Less Wrong is a community blog devoted to refining the art of human rationality. Please visit our About page for more information.

The Basilisk

-7 rysade 09 August 2012 06:38AM

Could someone please explain this Basilisk thing to me?

Comment author: [deleted] 02 February 2012 10:01:06PM *  12 points [-]

First, thanks to lukeprog for posting this discussion post. The Ohio Less Wrong group has been discussing elevator pitches, and the comments here are sure to help us!

I often end up pitching LW stuff to people who are atheists, but not rationalists. I think this type of person is a great potential "recruit", because they WANT a community, but often find the atheistic community a little too "patting ourselves on the back"-ish (as do I). My general pitch is that Less Wrong is like the next step: "Yeah, we're all (mainly) atheists, but now what??"

Here's an example from a recent facebook comment thread:

Other person- What exactly do atheist groups do? I went to a couple meetings of [ Freethought Group ] here at [ Local big university], but it turned out to be exactly like Sunday school but except for reading Bible verses, everyone talked about why religion was terrible. It's not exactly what I'm all about.

Me- Yeah, I hate "Rah rah, Atheism!" stuff too. I know [Person A ] and [Person B ] from lesswrong.com . I like the site because it's like..."Yeah, we've all got the atheism stuff figured out. Let's move on and see where we can go from there."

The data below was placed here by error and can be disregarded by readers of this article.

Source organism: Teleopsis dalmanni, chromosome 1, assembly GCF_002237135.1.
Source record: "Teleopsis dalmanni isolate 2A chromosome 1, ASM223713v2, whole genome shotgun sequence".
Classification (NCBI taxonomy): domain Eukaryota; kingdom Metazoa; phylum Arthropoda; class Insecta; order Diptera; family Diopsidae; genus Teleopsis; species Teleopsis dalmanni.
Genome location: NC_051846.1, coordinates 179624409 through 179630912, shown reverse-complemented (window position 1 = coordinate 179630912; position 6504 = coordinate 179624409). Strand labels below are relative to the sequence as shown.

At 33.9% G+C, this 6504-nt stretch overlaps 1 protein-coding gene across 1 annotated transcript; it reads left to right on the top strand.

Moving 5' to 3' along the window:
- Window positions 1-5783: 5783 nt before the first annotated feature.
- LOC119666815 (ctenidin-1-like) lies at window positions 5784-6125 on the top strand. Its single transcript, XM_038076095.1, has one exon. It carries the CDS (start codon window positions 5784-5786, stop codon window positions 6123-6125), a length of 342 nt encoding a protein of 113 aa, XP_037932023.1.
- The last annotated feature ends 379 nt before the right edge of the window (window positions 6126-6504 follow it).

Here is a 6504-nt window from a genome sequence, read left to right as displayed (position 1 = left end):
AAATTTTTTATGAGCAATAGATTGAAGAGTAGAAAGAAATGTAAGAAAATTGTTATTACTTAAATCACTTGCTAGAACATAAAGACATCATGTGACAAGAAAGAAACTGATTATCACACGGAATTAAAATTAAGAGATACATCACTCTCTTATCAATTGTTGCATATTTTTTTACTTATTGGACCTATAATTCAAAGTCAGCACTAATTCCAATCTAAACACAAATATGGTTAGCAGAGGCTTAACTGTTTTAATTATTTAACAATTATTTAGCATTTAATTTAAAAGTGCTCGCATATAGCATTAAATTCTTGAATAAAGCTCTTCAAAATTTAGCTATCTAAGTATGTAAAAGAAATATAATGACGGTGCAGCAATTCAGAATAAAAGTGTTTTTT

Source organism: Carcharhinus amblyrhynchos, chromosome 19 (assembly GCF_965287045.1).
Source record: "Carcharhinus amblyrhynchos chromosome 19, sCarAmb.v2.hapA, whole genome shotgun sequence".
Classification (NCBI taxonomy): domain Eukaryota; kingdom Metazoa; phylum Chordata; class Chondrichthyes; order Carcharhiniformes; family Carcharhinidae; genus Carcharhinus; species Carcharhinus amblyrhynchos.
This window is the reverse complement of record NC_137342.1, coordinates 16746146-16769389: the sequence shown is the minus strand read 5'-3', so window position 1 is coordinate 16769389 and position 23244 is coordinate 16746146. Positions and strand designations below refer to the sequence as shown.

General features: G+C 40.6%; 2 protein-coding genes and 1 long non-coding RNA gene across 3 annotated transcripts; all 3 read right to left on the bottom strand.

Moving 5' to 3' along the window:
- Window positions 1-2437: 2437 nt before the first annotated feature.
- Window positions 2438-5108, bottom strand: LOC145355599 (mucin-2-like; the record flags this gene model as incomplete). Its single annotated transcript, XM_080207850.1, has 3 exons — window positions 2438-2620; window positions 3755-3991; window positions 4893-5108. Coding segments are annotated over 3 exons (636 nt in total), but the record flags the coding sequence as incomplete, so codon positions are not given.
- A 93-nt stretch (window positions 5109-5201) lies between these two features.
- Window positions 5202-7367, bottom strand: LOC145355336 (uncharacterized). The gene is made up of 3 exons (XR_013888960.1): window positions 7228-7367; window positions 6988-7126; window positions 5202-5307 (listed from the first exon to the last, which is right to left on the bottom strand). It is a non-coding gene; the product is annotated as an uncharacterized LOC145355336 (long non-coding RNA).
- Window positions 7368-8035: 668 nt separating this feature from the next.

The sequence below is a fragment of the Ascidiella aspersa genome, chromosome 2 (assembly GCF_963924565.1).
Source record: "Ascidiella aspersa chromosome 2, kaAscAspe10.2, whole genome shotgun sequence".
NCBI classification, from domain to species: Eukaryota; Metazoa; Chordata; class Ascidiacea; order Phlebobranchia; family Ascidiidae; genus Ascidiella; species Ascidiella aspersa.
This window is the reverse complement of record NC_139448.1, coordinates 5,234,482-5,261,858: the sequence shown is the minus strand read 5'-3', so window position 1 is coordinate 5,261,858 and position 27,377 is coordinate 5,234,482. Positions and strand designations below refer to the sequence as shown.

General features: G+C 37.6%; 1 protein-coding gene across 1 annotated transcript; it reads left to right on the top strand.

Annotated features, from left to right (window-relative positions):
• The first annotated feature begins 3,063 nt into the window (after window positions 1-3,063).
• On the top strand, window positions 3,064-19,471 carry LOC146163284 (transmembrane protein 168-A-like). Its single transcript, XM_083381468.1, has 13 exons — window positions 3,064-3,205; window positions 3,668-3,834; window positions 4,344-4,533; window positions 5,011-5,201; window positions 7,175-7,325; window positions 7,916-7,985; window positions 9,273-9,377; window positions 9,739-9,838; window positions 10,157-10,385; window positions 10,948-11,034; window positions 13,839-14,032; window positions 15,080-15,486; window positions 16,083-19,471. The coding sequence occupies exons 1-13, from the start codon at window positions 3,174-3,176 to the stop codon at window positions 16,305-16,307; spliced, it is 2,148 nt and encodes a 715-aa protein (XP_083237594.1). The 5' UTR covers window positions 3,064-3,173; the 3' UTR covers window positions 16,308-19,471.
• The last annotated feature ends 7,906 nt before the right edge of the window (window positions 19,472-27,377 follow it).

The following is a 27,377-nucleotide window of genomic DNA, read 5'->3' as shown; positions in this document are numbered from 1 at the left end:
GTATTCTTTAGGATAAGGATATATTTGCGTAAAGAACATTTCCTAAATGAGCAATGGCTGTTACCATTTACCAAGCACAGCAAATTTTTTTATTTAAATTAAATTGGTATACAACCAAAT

Then I point them to Methods of Rationality, and hopefully now to our meetups.

Comment author: rysade 04 February 2012 10:34:54AM 0 points [-]

I too am a member of the Ohio Less Wrong group. I was quite surprised to see this topic come up in Discussion, but I approve wholeheartedly.

My thoughts on the subject are leaning heavily towards the current equivalent of an 'elevator pitch' we have already: the Welcome to Less Wrong piece on the front page.

I particularly like the portion right at the beginning, because it grabs onto the central reason for wanting to be rational in the first place. Start with the absolute basics for something like an elevator pitch, if you ask me.

Thinking and deciding are central to our daily lives. The Less Wrong community aims to gain expertise in how human brains think and decide, so that we can do so more successfully.

I might cut out the part about 'human brains' though. Talk like that tends to encourage folks to peg you as a nerd right away, and 'nerd' has baggage you don't want if you're introducing an average person.

Comment author: Emile 30 January 2012 04:18:58PM 10 points [-]

Wikipedia seems like a much better starting point than asking Less Wrong.

Comment author: rysade 30 January 2012 04:41:07PM 5 points [-]

Ok, I read through the Wikipedia entry, and yes. It has proven to be very helpful. Thanks.